Central Bank of Kenya has allowed Chase Bank to start extending loans, signalling a return to full recovery of the troubled bank. The loaning service is one of the critical business lines in banking business.
The bank has also started receiving fixed-term deposits, on the approval of the sector regulator.
The consent is a major endorsement to the recovery of the medium-sized lender, which was placed in receivership in April before KCB Bank was called in as an interim manager.
Receiver Manager Paul Russo said he had completed the stabilisation of the banking operations, paving the way for recapitalisation of the distressed lender, which could be entry of a strategic investor.
“We are in the final phase before successfully handing over,” he said, citing that confidence in the bank had been fully restored.
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Chase Bank has announced that more than Sh10 billion worth of inflows have been received since its re-opening, including new deposits from over 3,200 new customer accounts opened.
“I believe the reopening of Chase Bank is a case study for the banking sector not only in Africa but across the globe; not too many banks have survived a receivership and I am extremely happy that we have managed to achieve what many thought an impossible task,” reckoned Russo.
The lender has not extended any new loans, the main business in banking, since its management was taken over by the Kenya Deposit Insurance Corporation.
After the reopening at the end of April, it has only been open to cash withdrawals, accepting repayments on outstanding loans and receiving regular customer deposits.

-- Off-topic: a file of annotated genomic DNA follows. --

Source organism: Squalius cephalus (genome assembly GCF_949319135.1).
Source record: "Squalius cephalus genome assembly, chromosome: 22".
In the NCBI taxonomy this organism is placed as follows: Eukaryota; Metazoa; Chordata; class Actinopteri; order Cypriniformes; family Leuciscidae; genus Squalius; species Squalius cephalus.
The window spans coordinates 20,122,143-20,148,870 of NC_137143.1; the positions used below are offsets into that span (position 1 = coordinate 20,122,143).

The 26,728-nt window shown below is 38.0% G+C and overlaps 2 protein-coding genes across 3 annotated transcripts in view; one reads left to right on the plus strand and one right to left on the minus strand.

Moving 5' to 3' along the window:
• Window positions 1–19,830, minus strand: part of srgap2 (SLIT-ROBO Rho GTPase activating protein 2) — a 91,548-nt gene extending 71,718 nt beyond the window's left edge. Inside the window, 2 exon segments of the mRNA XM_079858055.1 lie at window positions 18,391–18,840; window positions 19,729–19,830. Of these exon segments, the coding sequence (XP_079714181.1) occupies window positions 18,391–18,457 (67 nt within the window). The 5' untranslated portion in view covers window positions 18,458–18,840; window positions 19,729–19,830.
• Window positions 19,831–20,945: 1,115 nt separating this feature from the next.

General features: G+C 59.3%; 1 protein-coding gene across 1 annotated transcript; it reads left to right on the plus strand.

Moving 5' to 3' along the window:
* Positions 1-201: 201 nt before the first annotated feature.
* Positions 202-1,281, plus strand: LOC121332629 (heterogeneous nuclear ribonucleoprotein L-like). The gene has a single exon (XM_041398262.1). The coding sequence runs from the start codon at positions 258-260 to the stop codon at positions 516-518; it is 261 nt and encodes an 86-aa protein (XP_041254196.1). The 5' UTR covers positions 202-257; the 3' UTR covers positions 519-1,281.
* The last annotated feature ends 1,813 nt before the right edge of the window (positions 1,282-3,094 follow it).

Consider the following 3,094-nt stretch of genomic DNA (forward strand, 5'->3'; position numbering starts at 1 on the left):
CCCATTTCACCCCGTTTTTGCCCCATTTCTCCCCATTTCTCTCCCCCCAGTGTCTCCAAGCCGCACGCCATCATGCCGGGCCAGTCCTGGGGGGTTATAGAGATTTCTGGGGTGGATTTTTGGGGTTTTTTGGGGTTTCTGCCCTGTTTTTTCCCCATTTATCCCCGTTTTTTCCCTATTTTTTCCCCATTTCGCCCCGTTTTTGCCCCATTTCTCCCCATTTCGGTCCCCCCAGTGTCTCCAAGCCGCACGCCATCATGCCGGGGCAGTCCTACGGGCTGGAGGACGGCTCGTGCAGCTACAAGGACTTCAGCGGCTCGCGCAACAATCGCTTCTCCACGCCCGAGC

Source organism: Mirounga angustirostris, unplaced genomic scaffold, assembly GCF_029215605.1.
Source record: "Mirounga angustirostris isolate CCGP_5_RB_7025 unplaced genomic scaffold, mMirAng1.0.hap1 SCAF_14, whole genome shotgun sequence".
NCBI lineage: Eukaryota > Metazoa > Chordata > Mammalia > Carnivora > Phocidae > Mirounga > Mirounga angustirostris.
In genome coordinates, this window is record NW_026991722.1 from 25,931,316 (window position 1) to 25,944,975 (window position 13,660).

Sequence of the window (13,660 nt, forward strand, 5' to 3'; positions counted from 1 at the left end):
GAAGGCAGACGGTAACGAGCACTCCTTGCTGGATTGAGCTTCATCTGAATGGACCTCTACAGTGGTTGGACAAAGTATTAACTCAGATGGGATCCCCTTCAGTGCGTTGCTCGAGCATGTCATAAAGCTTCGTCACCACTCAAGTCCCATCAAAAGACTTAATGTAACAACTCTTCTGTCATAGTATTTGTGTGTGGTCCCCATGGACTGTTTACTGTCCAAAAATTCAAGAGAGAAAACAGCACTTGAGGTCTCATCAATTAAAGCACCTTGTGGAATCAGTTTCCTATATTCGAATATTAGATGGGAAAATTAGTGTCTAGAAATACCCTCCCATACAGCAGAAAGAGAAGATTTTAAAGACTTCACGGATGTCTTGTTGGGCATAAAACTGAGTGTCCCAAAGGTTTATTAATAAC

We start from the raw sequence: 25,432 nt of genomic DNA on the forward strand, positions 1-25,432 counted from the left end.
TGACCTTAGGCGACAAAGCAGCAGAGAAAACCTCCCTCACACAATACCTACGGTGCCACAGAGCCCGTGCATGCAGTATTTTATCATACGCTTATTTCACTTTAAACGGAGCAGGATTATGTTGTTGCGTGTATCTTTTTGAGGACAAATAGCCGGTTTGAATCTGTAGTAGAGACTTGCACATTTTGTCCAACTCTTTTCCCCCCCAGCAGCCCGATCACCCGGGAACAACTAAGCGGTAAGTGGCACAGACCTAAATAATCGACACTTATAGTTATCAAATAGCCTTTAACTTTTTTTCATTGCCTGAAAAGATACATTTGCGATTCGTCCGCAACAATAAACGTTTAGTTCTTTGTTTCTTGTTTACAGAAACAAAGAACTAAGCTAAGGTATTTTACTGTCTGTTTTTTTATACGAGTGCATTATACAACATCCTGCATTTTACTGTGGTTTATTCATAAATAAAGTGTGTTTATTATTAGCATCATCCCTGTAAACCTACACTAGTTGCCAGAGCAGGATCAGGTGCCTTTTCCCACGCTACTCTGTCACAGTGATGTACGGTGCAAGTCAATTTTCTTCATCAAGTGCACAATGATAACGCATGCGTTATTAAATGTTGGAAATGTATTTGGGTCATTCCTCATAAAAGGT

Upon the reopening, customers were allowed cash withdrawals that was capped at Sh1 million, before the ceiling was gradually revised.
Anxious customers withdrew Sh1.6 billion in the first three days before the panic died down as a sense of normalcy prevailed.
But the resumption of the term deposits is the single largest step towards returning to normal operations as it is a source of predictable cash for onward lending. Ordinary deposits can be accessed by customers at any time, meaning banks cannot fully rely on them for loaning to borrowers.
Term deposits are also among the most lucrative investments for individual and corporate clients, often earning over 10 per cent on interest per year.
“By taking in new deposits at market rates, customers will have more lending opportunities while the generation of much-needed income to support the full recovery of Chase Bank will gain momentum;” said the receiver manager.
KDIC terms the resumption of the two business lines as a “major milestone” in the turnaround efforts of the bank after the resolution of the major issues, including irresponsible lending by the past management.
Mohamud Ahmed, the acting Chief Executive Officer of KDIC says the eminent revival of Chase Bank is “a landmark” case study for Kenya’s financial services.
He adds that there were critical lessons learnt from Chase Bank in mitigating possible failures and dealing with any future bank collapses.
“In the unlikely event of another failure, KDIC will resolve it promptly for the benefit of depositors, creditors and the general public. We are closely monitoring Chase Bank with a view to resuming full services,” said Ahmed.
The bank was placed under receivership by KDIC in April, with KCB Bank Kenya Ltd appointed as the Receiver Manager.
KCB recently announced it would soon finish its assignment, allowing the receivership process to move to the next phase of recapitalizing the bank and finding a strategic partner to acquire a majority stake.